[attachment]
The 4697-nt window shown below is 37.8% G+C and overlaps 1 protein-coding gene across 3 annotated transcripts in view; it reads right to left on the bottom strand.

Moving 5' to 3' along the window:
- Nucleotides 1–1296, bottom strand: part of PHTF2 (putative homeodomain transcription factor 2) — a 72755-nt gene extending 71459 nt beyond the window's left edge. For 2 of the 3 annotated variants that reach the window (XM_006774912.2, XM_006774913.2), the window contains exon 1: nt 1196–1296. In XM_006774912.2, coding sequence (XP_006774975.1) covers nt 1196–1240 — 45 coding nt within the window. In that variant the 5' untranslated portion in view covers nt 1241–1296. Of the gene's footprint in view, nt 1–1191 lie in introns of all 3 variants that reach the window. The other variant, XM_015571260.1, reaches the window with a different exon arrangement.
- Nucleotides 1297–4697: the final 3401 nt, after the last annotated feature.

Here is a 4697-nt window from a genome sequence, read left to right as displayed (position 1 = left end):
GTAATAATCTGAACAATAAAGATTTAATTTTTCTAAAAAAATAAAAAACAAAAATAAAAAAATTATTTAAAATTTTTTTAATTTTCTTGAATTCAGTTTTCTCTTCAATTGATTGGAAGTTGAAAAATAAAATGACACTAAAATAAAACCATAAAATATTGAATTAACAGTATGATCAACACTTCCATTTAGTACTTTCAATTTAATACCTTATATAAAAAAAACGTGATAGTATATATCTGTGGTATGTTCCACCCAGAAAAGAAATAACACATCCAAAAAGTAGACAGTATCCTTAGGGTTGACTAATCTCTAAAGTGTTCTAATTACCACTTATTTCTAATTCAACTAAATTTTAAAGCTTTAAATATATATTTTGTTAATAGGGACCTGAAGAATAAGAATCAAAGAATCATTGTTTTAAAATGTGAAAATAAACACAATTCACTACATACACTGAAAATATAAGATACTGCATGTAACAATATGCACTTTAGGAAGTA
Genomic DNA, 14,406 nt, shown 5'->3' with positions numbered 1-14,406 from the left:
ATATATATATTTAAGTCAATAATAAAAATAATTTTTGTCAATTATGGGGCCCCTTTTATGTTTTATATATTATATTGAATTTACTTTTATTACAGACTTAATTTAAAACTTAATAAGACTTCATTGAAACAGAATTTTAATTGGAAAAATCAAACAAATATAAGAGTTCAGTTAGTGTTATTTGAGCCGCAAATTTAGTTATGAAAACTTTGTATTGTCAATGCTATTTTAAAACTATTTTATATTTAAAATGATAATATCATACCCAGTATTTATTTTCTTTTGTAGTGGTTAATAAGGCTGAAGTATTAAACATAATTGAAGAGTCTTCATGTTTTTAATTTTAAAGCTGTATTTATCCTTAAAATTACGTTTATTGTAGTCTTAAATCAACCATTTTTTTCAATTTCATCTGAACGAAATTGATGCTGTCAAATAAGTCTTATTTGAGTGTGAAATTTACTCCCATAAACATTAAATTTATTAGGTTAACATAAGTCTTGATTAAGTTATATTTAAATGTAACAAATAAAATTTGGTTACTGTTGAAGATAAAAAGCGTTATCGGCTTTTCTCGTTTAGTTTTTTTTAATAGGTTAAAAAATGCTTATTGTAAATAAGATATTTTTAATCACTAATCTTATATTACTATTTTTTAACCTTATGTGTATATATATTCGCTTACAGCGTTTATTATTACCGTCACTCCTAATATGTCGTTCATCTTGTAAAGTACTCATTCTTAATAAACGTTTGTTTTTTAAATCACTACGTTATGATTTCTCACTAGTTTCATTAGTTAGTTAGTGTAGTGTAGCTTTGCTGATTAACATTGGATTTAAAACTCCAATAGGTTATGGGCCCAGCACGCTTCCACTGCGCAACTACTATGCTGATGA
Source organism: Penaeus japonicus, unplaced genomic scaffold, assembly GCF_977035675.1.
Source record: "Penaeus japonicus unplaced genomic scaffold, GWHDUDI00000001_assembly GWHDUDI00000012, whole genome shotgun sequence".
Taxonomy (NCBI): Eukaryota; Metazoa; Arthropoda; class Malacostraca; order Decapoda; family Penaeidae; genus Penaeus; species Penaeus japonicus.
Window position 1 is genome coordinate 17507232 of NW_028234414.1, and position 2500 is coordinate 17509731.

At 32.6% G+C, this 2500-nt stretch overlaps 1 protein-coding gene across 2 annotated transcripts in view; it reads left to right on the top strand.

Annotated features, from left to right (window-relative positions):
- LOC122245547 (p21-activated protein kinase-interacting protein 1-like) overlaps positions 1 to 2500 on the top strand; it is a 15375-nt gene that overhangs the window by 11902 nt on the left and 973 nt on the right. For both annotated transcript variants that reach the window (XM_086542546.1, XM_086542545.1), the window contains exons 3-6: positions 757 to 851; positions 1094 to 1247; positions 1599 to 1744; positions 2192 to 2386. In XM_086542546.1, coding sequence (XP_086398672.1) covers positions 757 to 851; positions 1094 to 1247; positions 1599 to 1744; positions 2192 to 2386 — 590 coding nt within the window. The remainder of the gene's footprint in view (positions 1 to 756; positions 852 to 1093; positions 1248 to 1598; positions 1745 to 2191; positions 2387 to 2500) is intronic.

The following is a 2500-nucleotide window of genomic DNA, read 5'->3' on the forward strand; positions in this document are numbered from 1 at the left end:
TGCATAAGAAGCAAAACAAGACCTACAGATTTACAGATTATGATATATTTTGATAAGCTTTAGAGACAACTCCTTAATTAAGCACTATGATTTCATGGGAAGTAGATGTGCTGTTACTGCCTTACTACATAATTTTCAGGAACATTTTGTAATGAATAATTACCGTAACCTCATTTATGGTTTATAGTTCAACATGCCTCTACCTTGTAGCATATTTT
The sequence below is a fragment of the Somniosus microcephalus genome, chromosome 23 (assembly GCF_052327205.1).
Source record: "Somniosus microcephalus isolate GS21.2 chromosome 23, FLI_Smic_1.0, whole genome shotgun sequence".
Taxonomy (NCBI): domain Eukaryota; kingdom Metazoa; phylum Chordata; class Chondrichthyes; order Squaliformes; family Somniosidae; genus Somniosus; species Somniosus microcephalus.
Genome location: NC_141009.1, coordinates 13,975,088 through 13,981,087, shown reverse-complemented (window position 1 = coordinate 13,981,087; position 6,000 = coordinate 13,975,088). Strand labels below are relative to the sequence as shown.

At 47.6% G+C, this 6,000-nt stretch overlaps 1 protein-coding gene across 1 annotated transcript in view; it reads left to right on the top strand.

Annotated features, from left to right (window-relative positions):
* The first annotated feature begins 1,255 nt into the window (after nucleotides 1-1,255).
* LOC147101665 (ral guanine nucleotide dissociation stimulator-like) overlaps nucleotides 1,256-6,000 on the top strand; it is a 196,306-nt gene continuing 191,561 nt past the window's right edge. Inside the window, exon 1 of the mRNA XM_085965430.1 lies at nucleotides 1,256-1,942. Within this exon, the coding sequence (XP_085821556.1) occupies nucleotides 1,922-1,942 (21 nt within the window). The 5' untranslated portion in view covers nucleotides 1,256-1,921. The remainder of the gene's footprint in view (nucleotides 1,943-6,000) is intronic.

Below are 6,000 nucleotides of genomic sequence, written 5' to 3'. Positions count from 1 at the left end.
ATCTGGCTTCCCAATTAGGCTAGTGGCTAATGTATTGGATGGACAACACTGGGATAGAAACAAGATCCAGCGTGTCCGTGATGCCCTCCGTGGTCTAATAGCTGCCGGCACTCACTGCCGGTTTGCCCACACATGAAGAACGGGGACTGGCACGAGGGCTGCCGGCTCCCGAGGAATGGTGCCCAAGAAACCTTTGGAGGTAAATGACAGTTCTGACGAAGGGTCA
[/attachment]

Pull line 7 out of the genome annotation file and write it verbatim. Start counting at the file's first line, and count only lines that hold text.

Genomic DNA, 14,406 nt, shown 5'->3' with positions numbered 1-14,406 from the left: